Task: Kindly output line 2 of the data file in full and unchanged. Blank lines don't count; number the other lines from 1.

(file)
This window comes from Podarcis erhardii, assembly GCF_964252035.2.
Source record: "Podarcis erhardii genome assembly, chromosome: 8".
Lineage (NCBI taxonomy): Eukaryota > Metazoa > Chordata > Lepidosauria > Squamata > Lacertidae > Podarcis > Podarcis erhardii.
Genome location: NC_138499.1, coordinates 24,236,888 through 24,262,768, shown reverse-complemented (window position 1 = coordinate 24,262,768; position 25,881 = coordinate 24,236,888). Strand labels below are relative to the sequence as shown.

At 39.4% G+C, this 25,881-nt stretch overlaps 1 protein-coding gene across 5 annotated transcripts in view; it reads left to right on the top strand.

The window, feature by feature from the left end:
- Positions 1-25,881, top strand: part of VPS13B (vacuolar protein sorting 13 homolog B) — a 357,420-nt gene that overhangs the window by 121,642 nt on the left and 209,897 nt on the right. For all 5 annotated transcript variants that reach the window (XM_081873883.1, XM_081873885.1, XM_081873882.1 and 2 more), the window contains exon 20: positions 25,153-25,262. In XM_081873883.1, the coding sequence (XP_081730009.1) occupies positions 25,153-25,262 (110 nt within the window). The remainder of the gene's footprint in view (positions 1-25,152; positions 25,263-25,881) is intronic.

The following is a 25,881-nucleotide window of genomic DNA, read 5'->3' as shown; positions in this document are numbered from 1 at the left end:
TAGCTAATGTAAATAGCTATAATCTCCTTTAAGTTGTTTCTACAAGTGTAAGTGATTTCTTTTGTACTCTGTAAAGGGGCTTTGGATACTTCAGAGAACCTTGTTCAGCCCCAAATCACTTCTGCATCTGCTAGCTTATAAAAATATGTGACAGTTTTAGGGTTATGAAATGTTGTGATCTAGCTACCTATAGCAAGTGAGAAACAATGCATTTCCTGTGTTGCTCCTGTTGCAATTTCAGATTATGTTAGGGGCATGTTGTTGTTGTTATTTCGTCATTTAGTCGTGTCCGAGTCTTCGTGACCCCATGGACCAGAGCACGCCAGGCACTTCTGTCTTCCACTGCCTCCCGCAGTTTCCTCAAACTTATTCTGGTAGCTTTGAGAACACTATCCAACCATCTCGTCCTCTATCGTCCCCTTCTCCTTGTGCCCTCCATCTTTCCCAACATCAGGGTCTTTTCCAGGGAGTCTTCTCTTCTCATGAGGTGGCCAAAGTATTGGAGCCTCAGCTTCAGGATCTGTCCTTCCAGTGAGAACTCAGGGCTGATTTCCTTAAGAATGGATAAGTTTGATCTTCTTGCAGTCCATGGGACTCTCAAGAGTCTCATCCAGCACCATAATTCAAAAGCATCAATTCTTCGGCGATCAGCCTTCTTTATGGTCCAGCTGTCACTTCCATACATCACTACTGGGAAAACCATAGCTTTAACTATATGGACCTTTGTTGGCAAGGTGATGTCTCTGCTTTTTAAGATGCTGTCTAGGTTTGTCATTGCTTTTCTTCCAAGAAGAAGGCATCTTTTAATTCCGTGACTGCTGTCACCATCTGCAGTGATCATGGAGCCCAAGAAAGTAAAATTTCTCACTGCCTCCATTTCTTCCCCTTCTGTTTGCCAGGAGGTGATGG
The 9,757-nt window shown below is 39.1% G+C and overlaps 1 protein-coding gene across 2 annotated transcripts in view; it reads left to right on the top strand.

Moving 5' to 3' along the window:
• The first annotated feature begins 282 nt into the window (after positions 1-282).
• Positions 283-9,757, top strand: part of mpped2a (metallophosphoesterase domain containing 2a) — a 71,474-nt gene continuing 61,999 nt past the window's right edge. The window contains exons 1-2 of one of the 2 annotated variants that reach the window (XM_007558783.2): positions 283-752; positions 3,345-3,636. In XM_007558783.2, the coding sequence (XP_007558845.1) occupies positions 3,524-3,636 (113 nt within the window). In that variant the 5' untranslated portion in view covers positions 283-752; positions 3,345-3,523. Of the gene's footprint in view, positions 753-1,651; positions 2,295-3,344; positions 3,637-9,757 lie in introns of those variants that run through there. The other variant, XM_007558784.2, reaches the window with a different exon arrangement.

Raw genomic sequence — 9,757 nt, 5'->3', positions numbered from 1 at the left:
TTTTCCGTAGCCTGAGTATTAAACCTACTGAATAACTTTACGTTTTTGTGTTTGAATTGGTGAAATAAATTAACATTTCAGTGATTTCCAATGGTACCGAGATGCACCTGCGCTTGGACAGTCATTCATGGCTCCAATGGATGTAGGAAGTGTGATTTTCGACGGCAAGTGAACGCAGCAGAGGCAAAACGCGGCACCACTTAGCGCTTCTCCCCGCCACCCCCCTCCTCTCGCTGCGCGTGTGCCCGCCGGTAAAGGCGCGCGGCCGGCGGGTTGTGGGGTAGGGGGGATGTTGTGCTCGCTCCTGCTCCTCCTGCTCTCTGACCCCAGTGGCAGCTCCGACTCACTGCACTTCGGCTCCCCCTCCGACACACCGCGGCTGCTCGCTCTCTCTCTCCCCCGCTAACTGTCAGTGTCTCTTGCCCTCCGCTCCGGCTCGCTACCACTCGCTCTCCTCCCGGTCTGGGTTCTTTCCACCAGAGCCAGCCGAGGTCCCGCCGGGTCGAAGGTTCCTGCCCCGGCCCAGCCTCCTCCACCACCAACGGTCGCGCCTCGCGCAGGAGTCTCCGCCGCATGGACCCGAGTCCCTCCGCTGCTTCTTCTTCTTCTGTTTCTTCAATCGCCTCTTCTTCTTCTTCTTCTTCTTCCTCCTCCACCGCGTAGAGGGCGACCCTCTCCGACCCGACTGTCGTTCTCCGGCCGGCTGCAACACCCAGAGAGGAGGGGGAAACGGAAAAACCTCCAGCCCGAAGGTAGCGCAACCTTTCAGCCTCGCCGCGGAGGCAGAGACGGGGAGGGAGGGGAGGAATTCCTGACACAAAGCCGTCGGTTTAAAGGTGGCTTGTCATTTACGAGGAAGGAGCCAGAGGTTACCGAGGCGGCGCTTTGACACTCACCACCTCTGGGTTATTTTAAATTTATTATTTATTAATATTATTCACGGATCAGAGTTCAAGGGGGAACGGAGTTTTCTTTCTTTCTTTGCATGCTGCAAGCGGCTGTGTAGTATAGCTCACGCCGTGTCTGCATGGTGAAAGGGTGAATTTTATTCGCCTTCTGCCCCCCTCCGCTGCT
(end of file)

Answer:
Source record: "Podarcis erhardii genome assembly, chromosome: 8".